The Darling of the Millennial Generation: The Sharing Economy
As of the first quarter of 2015, Millennials make up the largest generation in the American workforce, and are quickly becoming America’s most influential group of consumers. This means that now more than ever, Millennial consumption trends are critical for us to pay attention to.
Access over Ownership
One of the most influential trends that has been particularly successful with Millennial consumers, is the Sharing Economy. We think this new business model is important for any brand to understand because it reflects some of the most quintessential Millennial economic values.
Millennial consumers are used to utilizing technology to get what they want, when they want it. But these are not necessarily consumers that actually want to own it all – rather, this is a consumer that simply wants access to it all, and for a fair price.
The preference for access over ownership is part of a larger shift in the Millennial mindset. This generation of consumers tends to be less attached to ownership and the accumulation of goods and property, and more accepting of shared resources, especially if doing so has social or environmental benefits.
What’s Yours is Sometimes Mine, for the Right Price
One of the best examples of this shift is the birth of the Sharing Economy, which encourages the leveraging of each other’s assets. The success of this model demonstrates that the values associated with ownership and consumption are drastically changing.
One of the key features of the Sharing Economy is trust / reputation, both of which are vetted through online social systems and governed primarily by the people. This revolutionary transition has fostered a collaborative ethos affecting our economic system, our communities, and individual perspectives on ownership.
No longer will consumers want to own expensive or infrequently used assets. For items like these, ownership is a hassle rather than a privilege. The Sharing Economy allows consumers to access such assets on-demand with greater convenience and affordability.
We also recognize that individual ownership has an enormous environmental footprint. The amount of waste generated from overproduction of goods strips the planet of finite natural resources.
Uber and Lyft: The Darlings of the Sharing Economy
Successful examples include Uber and Lyft, which have already decreased the need for personal vehicles in our cities, greatly reducing the financial burden of their users while still preserving freedom. Other industries are poised to follow suit, especially for items that are expensive and in high-demand, or for high-value items that are under-utilized by their current owners.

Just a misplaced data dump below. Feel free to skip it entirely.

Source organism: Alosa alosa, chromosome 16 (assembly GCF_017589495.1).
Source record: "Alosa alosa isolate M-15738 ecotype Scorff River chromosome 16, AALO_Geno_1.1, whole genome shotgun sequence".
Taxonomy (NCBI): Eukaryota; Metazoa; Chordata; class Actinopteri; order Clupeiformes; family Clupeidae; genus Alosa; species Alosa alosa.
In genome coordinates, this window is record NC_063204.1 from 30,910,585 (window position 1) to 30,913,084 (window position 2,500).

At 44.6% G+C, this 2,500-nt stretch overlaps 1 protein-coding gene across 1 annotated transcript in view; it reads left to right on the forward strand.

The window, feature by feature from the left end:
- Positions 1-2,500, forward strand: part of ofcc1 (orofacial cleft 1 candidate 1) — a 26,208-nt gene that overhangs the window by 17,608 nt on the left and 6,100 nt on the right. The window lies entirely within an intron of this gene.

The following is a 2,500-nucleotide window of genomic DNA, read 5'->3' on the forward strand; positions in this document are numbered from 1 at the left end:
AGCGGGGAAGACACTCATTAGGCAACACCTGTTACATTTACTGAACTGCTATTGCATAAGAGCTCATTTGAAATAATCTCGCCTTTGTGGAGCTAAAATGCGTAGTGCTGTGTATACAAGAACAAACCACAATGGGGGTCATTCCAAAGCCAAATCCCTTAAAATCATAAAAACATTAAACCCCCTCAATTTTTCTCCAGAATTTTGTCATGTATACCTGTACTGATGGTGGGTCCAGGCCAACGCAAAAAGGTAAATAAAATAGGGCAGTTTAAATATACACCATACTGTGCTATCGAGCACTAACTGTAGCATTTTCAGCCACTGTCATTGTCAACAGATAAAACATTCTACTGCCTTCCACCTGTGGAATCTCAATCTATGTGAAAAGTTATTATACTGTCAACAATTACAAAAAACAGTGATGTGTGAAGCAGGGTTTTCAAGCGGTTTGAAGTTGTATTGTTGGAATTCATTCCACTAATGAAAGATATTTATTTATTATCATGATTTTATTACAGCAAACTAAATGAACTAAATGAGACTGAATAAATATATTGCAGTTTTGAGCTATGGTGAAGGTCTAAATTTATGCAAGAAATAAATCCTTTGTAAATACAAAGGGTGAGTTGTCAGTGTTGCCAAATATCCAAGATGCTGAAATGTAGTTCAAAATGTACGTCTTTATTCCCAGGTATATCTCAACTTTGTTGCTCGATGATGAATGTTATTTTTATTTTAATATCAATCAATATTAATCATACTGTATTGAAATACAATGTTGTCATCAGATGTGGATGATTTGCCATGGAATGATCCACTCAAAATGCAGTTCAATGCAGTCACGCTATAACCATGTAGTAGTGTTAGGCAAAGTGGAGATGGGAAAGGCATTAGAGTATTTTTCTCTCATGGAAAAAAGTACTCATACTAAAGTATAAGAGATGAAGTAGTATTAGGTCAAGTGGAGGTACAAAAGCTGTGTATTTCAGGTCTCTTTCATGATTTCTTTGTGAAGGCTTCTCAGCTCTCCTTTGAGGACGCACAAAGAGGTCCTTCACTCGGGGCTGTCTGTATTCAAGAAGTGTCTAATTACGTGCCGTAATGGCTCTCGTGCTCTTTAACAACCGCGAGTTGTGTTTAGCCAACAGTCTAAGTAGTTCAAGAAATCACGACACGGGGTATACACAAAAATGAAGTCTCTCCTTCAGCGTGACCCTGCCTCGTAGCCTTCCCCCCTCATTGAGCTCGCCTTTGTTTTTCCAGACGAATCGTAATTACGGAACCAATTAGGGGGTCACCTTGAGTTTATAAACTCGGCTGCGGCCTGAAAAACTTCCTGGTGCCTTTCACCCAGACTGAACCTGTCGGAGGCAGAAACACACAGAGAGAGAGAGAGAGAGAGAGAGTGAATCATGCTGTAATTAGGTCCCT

One example of an established company that is choosing to adopt the Sharing Economy principle is Audi and its pilot program called ‘Audi on Demand’. Initially introduced in San Francisco, Audi on Demand is is based around an iPhone app that allows clients to order a new Audi of their choosing on a day-by-day basis for up to 28 days in a row. A user orders an Audi through the app and a personal concierge will deliver the car anywhere in the city. It’s important to point out that Audi On Demand is fully supported by the brand and is not a peer-to-peer model, indicating the evolution of such marketplaces.
Over the last few years rise and fall of peer-to-peer marketplaces has proven that people like the idea of them, but these models are challenging for startups to support. By relying on others, there are inherently quality and supply challenges, making it initially very challenging to get started. However, if an existing company like Audi for example, manages the supply rather than individuals, quality and supply can potentially be much more reliable.
The outdoor industry has had its fair share of peer-to-peer gear sharing marketplaces spin up which include GearCommons, Outdoordivvy, Geared Up, and Pro Guide Direct. Although novel ideas they are challenged by having to deal with user acquisition for both the supply and the demand.
Get Outfitted and REI utilize partnerships with existing brands to handle gear rentals. In our experience though, consumers will only choose these options if the platform provides an increase in convenience and better value, usually for goods that would otherwise be very expensive to own. Brands have the ability to deliver the supply and it would be interesting to see them start to adopt some of the Sharing Economy concepts into their business models.
What we own, we can share
The Sharing Economy has disrupted traditional ideas of access and ownership. It is allowing for a mass distribution of assets and new revenue models. Millennials are particularly supportive of the Sharing Economy and the technology that is evolving rapidly to meet demand. Whether adopting a similar business model, or simply integrating aspects of the Sharing Economy into company ethos, brands can benefit from understanding why this trend is taking off like wildfire.